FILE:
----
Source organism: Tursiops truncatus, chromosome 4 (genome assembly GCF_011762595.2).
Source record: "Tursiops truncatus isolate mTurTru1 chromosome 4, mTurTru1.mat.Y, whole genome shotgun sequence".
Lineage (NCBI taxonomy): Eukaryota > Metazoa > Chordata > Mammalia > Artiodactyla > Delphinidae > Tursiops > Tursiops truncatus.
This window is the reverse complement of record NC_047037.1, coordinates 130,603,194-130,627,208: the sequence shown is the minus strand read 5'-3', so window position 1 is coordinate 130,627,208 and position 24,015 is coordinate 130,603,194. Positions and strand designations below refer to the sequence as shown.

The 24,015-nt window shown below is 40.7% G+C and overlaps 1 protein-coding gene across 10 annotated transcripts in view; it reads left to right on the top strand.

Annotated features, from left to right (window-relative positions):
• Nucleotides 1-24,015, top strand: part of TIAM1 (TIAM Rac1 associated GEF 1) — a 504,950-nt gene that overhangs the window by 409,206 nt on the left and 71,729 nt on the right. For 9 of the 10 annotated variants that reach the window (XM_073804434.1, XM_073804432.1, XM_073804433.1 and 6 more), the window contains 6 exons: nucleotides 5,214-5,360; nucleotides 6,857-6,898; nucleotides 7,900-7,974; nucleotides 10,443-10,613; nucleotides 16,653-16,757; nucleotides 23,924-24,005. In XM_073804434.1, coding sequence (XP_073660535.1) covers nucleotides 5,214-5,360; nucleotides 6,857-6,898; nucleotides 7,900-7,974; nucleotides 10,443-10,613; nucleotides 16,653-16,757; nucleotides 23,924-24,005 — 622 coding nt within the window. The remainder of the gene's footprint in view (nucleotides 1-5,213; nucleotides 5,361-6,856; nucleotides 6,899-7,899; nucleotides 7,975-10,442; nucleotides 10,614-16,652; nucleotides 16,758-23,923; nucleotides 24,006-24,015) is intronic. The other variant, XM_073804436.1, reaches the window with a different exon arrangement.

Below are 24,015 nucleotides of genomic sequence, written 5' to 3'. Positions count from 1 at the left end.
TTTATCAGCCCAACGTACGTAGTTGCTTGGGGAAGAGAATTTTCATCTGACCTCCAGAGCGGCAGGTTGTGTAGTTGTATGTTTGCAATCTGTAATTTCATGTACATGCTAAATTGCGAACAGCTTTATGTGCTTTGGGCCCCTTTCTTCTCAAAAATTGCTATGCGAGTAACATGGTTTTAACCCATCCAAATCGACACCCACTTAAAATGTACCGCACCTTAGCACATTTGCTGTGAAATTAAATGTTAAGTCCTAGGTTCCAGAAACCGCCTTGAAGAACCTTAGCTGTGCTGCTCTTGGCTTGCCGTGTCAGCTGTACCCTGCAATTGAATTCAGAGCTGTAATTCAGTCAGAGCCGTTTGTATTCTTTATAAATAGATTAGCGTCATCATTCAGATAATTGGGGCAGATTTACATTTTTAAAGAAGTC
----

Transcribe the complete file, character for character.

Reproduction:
Source organism: Tursiops truncatus, chromosome 4 (genome assembly GCF_011762595.2).
Source record: "Tursiops truncatus isolate mTurTru1 chromosome 4, mTurTru1.mat.Y, whole genome shotgun sequence".
Lineage (NCBI taxonomy): Eukaryota > Metazoa > Chordata > Mammalia > Artiodactyla > Delphinidae > Tursiops > Tursiops truncatus.
This window is the reverse complement of record NC_047037.1, coordinates 130,603,194-130,627,208: the sequence shown is the minus strand read 5'-3', so window position 1 is coordinate 130,627,208 and position 24,015 is coordinate 130,603,194. Positions and strand designations below refer to the sequence as shown.

The 24,015-nt window shown below is 40.7% G+C and overlaps 1 protein-coding gene across 10 annotated transcripts in view; it reads left to right on the top strand.

Annotated features, from left to right (window-relative positions):
• Nucleotides 1-24,015, top strand: part of TIAM1 (TIAM Rac1 associated GEF 1) — a 504,950-nt gene that overhangs the window by 409,206 nt on the left and 71,729 nt on the right. For 9 of the 10 annotated variants that reach the window (XM_073804434.1, XM_073804432.1, XM_073804433.1 and 6 more), the window contains 6 exons: nucleotides 5,214-5,360; nucleotides 6,857-6,898; nucleotides 7,900-7,974; nucleotides 10,443-10,613; nucleotides 16,653-16,757; nucleotides 23,924-24,005. In XM_073804434.1, coding sequence (XP_073660535.1) covers nucleotides 5,214-5,360; nucleotides 6,857-6,898; nucleotides 7,900-7,974; nucleotides 10,443-10,613; nucleotides 16,653-16,757; nucleotides 23,924-24,005 — 622 coding nt within the window. The remainder of the gene's footprint in view (nucleotides 1-5,213; nucleotides 5,361-6,856; nucleotides 6,899-7,899; nucleotides 7,975-10,442; nucleotides 10,614-16,652; nucleotides 16,758-23,923; nucleotides 24,006-24,015) is intronic. The other variant, XM_073804436.1, reaches the window with a different exon arrangement.

Below are 24,015 nucleotides of genomic sequence, written 5' to 3'. Positions count from 1 at the left end.
TTTATCAGCCCAACGTACGTAGTTGCTTGGGGAAGAGAATTTTCATCTGACCTCCAGAGCGGCAGGTTGTGTAGTTGTATGTTTGCAATCTGTAATTTCATGTACATGCTAAATTGCGAACAGCTTTATGTGCTTTGGGCCCCTTTCTTCTCAAAAATTGCTATGCGAGTAACATGGTTTTAACCCATCCAAATCGACACCCACTTAAAATGTACCGCACCTTAGCACATTTGCTGTGAAATTAAATGTTAAGTCCTAGGTTCCAGAAACCGCCTTGAAGAACCTTAGCTGTGCTGCTCTTGGCTTGCCGTGTCAGCTGTACCCTGCAATTGAATTCAGAGCTGTAATTCAGTCAGAGCCGTTTGTATTCTTTATAAATAGATTAGCGTCATCATTCAGATAATTGGGGCAGATTTACATTTTTAAAGAAGTC